All art can be called ‘Abstract’ because to make a piece of art – by definition, an artificial thing – you must first abstract something from the actual, real world.
Within a decade of the shift to New York City as the world capital of Art, several variations of Abstract Expressionism appeared, made by painters whose names resonate in Art histories. Included are Jackson Pollock, Mark Rothko, Gorky, Barnett Newman, Robert Motherwell among others. Variations on the theme still influences contemporary artists.
- A popular one is called ‘Colour Field’ painting. In this style, large areas of solid colour are rolled, sprayed, or stained across enormous canvases in stripes or in unbroken masses of flat, often primary, colour. Sometimes, only one colour is used and the viewer left to supply some significance to the result.
- These works are deliberate attempts to divorce painting from any effort to evoke an emotional response from the viewer. Because they are without meaning, they are usually accompanied by printed dissertations filled with obtuse jargon. They are exemplars of what the American novelist Kurt Vonnegut called “paintings that are about nothing but themselves.” Abstract Art was declared the successor of all art that had come before, a new broom sweeping away the unfashionable traditions of art.
Now, in the Digital Age marketplaces, painters are called on to justify their existence alongside computer software that mimics any effect a human artist can produce. I believe all artists of the Modern era are sincere in their desire to revolutionise art by experimenting with other ways of laying paint onto surfaces.
- Today, many people feel it pointless to acquire the skills required by Representational art, when access to a computer can make them look like experts without effort. Left to themselves, such players do no harm. Art is the biggest game we humans have invented, and within it there is room for all manner of playfulness, with every tool or toy at our command.
Here’s the rub: like the Parisian socialites in the 1850s, some people today are suckers for whatever new fashion in Art is presented as being ‘beyond the understanding of the common people.’ They push the newer styles to unprecedented fame and obscene prices. Worse, the hyperbole of auction houses and art journalists can undermine the confidence of collectors.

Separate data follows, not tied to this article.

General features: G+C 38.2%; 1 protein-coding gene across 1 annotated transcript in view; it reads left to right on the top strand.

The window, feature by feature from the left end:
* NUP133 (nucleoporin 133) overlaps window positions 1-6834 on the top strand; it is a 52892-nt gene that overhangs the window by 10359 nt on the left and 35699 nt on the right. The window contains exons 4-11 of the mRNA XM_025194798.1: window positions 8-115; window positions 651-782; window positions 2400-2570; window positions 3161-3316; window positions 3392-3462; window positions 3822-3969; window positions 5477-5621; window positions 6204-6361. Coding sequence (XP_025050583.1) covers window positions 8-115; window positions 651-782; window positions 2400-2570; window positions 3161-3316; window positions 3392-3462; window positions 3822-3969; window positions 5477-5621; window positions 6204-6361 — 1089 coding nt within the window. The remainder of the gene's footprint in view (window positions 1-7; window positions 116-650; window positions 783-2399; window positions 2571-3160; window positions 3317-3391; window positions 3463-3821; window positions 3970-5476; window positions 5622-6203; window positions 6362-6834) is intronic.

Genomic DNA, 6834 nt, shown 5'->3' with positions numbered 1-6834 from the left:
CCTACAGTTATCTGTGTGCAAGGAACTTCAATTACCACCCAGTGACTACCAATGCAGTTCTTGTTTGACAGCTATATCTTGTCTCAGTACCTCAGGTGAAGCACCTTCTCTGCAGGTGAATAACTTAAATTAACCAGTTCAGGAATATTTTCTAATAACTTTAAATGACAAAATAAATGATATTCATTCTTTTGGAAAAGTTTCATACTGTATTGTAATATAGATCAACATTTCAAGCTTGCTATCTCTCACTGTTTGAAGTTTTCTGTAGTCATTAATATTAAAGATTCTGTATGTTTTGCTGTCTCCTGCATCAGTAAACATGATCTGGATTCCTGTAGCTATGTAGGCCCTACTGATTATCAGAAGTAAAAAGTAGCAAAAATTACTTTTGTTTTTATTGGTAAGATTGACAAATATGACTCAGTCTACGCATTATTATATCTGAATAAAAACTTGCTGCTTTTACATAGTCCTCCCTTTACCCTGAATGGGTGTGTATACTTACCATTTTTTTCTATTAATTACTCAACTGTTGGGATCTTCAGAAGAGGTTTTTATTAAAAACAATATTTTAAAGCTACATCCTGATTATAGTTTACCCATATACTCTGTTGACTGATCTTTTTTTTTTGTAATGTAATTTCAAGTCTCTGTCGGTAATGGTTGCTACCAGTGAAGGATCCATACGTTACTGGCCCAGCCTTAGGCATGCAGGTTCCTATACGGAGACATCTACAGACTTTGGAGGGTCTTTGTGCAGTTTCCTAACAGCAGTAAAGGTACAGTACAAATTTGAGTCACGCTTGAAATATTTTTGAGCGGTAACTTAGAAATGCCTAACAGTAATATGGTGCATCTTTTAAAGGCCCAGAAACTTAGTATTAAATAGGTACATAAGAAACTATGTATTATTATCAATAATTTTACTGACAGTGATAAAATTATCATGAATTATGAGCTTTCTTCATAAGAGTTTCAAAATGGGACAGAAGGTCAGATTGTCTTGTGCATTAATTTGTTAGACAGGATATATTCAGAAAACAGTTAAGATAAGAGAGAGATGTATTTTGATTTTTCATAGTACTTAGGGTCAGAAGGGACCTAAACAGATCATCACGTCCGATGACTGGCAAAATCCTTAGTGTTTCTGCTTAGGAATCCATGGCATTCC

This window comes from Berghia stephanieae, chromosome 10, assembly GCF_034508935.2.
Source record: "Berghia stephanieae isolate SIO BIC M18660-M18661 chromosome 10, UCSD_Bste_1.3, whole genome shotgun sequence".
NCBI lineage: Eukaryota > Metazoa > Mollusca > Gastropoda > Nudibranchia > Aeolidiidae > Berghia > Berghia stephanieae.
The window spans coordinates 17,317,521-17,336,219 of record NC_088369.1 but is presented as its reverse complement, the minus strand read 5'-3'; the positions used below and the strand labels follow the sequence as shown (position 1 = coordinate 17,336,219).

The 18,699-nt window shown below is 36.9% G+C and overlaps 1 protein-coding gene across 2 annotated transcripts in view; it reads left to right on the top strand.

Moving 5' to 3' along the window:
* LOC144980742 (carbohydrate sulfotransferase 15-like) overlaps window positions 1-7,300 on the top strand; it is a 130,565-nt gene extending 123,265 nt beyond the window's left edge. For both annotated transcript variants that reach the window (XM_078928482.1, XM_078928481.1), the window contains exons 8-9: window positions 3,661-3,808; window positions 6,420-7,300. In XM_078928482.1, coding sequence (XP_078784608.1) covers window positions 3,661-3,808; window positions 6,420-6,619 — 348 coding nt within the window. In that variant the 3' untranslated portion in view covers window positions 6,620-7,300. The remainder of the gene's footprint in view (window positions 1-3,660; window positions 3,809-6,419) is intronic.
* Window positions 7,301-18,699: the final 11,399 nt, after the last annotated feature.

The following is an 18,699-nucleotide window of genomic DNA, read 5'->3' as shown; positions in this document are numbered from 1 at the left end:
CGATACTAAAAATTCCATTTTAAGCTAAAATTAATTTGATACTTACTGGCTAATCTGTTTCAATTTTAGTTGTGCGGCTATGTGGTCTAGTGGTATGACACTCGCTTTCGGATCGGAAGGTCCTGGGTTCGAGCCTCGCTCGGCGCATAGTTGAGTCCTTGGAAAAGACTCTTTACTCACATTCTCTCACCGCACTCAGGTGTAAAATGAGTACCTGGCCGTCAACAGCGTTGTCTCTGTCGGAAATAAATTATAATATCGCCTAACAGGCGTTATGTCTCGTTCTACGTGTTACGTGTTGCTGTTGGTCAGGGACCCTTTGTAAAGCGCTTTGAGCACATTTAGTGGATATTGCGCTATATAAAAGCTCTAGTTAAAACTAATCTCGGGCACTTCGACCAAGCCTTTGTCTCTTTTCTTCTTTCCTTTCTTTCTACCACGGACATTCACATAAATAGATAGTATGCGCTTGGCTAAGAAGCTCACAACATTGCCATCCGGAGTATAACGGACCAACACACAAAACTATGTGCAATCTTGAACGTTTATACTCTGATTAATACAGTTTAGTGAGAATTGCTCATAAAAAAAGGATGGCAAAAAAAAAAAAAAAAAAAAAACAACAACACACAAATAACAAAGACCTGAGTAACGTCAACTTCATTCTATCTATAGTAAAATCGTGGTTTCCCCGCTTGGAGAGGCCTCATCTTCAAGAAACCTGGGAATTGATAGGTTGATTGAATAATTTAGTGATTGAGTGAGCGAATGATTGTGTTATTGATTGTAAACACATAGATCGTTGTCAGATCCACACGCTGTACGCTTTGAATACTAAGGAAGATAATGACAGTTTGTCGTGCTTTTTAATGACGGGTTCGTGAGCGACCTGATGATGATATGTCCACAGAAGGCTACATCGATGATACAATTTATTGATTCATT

Instead of buying what they genuinely like, some take the advice of financial advisors and stock brokers. If they are canny, however, they will notice how many dealers hold a particular interest in the art created in times past, when Meaning in an artwork was paramount. The obvious reason is scarcity – ‘they don’t make ’em like they used to’ – so people with a passion for collecting are eager to acquire such works.
- There is something else and it’s of vital interest to modern-day artists whose passion causes them to swim against the tide of fashion. Art that has meaning – an inspirational or emotional appeal to the mind and heart of the viewer – never loses value.
The prices achieved from re-sale of Representational artworks, even some of moderate quality, consistently reflects the return on investment to collectors. As well, those collectors are unlikely to be stung in the game of ‘price-catchup’ as uncovered by recent scandals and USA court trials of big auction houses offering pictures rendered famous only by the shock tactics of their creators and sensational media coverage.
- The human artist has an inbuilt tool no machine can match. No matter how large or complex a ‘brain’ can be designed for super-computers, quantum-computers and future machines, no matter how clever an imitation of human emotion may be programmed into a robot, I’m sure one attribute of human artists will never be rivalled by machines.